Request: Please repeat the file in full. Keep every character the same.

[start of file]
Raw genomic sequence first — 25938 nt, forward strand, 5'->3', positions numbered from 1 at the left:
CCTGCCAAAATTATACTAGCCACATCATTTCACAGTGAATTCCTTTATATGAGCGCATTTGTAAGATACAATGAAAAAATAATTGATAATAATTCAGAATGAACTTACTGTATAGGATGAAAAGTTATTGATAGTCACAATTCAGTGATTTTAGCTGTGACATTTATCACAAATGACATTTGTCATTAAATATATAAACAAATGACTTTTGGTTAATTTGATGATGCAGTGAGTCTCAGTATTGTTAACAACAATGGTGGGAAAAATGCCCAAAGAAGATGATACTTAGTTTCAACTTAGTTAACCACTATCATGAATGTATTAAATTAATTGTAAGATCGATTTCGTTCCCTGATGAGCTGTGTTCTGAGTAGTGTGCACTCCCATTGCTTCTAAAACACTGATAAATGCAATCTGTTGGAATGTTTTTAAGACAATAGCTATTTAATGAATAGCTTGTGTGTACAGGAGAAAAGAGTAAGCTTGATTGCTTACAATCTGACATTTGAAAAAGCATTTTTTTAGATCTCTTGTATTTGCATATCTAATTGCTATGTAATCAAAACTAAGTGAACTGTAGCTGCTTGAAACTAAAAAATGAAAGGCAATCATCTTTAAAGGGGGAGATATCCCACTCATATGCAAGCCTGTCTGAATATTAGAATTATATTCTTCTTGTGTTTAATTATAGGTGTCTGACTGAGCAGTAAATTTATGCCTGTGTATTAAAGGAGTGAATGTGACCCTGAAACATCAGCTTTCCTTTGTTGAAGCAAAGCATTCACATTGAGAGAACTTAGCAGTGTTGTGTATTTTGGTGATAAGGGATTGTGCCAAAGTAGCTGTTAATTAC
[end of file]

Raw genomic sequence first — 25938 nt, forward strand, 5'->3', positions numbered from 1 at the left:
CCTGCCAAAATTATACTAGCCACATCATTTCACAGTGAATTCCTTTATATGAGCGCATTTGTAAGATACAATGAAAAAATAATTGATAATAATTCAGAATGAACTTACTGTATAGGATGAAAAGTTATTGATAGTCACAATTCAGTGATTTTAGCTGTGACATTTATCACAAATGACATTTGTCATTAAATATATAAACAAATGACTTTTGGTTAATTTGATGATGCAGTGAGTCTCAGTATTGTTAACAACAATGGTGGGAAAAATGCCCAAAGAAGATGATACTTAGTTTCAACTTAGTTAACCACTATCATGAATGTATTAAATTAATTGTAAGATCGATTTCGTTCCCTGATGAGCTGTGTTCTGAGTAGTGTGCACTCCCATTGCTTCTAAAACACTGATAAATGCAATCTGTTGGAATGTTTTTAAGACAATAGCTATTTAATGAATAGCTTGTGTGTACAGGAGAAAAGAGTAAGCTTGATTGCTTACAATCTGACATTTGAAAAAGCATTTTTTTAGATCTCTTGTATTTGCATATCTAATTGCTATGTAATCAAAACTAAGTGAACTGTAGCTGCTTGAAACTAAAAAATGAAAGGCAATCATCTTTAAAGGGGGAGATATCCCACTCATATGCAAGCCTGTCTGAATATTAGAATTATATTCTTCTTGTGTTTAATTATAGGTGTCTGACTGAGCAGTAAATTTATGCCTGTGTATTAAAGGAGTGAATGTGACCCTGAAACATCAGCTTTCCTTTGTTGAAGCAAAGCATTCACATTGAGAGAACTTAGCAGTGTTGTGTATTTTGGTGATAAGGGATTGTGCCAAAGTAGCTGTTAATTAC